Doctor Boosts Small Town's Health Care Access

Access to health care is often a tremendous problem for people who live in rural areas, especially the poor. Few get needed treatment for chronic illnesses. Now, a doctor in Georgia has created a specialty health care center with a clever economic set-up.

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If you live outside a city or a big town, you already know it's hard to find a doctor despite the real need. Listen to these figures. About a third of adults in rural areas in poor to fair health, nearly half with at least one major chronic illness. Now a doctor in Georgia has an idea.

Joshua Levs reports.

JOSHUA LEVS: When 62-year-old Willy Ellington(ph) in Eatonton, Georgia was diagnosed with prostate cancer a few years ago, he had to travel two hours each way to Atlanta for daily radiation treatments. And for him, like other poor people in similar situations, it meant a serious expense.

Mr. WILLY ELLINGTON (Eatonton, Georgia): We're talking 15 to $20 here a trip. I think about eight or nine week's debt.

LEVS: Now Ellington sees a urologist right near his house. Dr. Bob Cowles, creator of the Cowles Clinic that provides all sorts of specialty services. Cowles sees it as a case of supply and demand.

Dr. BOB COWLES (Creator, Cowles Clinic): Eighty-eight percent of the people who lived here got in their car and drove over an hour and a half to get their health care. Well, that's a need.

LEVS: The need is similar in other rural areas and there are reasons it's working here in Greensboro, Georgia along Lake Oconee. Cowles used to come out here with his family on weekends, taking a break from their busy life in Atlanta. He noticed that the area has a large wealthy population, perhaps big enough to support a clinic that would also serve the poor. It was his lifelong dream. It would mean starting off with his own urology practice here.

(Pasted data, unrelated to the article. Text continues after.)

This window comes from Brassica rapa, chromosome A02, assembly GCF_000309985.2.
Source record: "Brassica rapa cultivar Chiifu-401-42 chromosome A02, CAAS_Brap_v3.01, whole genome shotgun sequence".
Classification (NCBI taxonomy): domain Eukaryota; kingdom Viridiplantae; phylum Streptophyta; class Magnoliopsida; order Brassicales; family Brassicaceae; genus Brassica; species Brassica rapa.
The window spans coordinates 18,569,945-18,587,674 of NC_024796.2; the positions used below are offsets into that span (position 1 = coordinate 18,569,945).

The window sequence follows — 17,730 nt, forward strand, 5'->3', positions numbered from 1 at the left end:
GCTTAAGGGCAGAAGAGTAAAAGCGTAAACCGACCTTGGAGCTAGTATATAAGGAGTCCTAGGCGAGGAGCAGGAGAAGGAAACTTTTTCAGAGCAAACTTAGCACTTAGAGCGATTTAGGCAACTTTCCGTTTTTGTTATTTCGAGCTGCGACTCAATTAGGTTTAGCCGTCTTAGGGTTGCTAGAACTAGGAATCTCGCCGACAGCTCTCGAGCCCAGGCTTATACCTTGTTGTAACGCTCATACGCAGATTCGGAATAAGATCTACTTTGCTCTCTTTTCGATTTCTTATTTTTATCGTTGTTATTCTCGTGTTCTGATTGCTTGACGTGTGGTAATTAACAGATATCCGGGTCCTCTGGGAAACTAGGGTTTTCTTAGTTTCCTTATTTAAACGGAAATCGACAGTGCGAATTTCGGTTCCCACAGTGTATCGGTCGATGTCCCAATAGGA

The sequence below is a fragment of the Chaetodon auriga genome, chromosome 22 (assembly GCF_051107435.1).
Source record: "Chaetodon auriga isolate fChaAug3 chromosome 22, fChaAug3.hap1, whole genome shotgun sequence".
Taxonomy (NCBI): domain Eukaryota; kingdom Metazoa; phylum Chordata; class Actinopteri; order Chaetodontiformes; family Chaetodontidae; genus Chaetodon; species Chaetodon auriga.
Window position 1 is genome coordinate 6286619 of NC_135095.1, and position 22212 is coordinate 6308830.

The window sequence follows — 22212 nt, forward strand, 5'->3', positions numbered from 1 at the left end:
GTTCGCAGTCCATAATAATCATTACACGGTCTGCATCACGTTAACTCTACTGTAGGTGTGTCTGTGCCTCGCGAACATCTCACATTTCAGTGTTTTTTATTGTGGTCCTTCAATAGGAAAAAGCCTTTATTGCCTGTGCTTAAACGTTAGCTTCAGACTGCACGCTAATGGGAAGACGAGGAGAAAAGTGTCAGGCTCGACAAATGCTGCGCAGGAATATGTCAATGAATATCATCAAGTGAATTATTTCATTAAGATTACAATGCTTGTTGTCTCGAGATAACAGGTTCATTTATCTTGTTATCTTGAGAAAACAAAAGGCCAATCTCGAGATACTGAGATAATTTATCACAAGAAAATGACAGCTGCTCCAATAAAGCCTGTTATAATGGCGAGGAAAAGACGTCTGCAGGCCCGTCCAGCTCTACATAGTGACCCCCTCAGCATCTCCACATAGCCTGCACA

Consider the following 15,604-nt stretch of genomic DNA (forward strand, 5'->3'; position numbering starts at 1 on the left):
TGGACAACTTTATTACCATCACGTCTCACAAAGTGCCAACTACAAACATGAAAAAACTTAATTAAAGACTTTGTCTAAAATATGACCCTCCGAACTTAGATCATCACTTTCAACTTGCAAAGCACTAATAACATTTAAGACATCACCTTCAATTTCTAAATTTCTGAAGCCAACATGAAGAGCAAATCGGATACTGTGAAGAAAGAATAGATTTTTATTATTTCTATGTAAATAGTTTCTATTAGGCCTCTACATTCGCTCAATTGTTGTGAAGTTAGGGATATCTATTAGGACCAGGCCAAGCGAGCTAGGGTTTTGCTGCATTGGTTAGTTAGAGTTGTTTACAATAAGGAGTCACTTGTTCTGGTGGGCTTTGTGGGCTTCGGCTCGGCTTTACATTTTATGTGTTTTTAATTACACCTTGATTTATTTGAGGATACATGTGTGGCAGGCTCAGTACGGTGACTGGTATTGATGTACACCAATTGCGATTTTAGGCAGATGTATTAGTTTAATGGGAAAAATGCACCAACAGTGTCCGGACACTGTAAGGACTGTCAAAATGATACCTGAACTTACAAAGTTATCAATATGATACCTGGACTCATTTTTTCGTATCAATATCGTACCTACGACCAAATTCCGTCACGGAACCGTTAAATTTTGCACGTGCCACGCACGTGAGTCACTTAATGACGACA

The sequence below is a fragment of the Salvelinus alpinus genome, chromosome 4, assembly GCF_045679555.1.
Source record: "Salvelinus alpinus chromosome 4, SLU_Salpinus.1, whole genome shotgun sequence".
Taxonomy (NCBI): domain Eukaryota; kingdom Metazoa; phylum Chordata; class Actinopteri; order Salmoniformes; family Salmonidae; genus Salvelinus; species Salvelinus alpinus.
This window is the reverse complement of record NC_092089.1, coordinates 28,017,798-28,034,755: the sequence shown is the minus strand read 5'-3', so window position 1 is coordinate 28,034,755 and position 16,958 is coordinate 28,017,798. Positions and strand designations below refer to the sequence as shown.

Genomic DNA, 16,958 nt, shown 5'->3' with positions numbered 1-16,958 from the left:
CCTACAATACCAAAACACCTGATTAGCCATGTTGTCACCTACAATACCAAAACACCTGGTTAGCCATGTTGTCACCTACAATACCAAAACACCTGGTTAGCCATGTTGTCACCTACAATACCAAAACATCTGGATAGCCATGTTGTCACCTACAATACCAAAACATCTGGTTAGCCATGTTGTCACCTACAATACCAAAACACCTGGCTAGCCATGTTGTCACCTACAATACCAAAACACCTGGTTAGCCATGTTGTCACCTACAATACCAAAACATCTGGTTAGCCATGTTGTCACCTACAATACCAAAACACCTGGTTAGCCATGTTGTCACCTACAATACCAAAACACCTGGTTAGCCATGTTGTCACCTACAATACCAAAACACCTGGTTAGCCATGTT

Dr. COWLES: If I didn't come out here and show people, doctors specifically, that they could make a good living out here, there's no way I could've referred them. So I was the guinea pig. I was the guy that had to jump off the cliff and go tell them, look, I did it, so can you.

LEVS: It worked. His first week, he saw 14 patients. He now sees more than a dozen an hour, though he pays himself less than he made his first year out of residency nearly 20 years ago. He has built a staff of 42 doctors, partly by letting them be part owners of the clinic, a sprawling campus on what was once just a dirt road.

Dr. COWLES: Two, three, four, five, six - we have six buildings right now, and one will be finished in two months and then we'll have five more buildings.

LEVS: Each building is like a villa that focuses on a different specialty. There's a cancer center, gynecological surgery, pain management - all with state-of-the-art equipment like a CAT scan machine shaped like a doughnut that Cowles says is the most technologically advanced one available.

Dr. COWLES: This is as good as it gets anywhere in the world, right out here in rural America.

LEVS: The clinic can afford this equipment because it's bringing in enough patients to use it.

Dr. COWLES: When you bring a large number of different specialties together you can maximize and get 100 percent utilization of all your technology.

LEVS: Cowles says the clinic is breaking even, even though it takes indigent patients with no health insurance. He says last year he, alone, gave away more than $200,000 in free health care. Bud Sanders is chairman of the board of commissioners for Greene County, one of three counties the clinic serves.

Mr. BUD SANDERS (Chairman, Board of Commissioners, Greene County, Georgia): It's a strong selling point to bring people into the county.

LEVS: So you see this as an economic boost?

Mr. SANDERS: Absolutely. And I think that what Dr. Cowles is creating here is can be used as model throughout the nation.

LEVS: To help boost it's coffers, the Cowles Clinic is capitalizing on Lake Oconee's popularity as a getaway for golfers. It's offering executive health services, as in full body screenings for people who make a vacation out of the experience.

For NPR News, I'm Joshua Levs.

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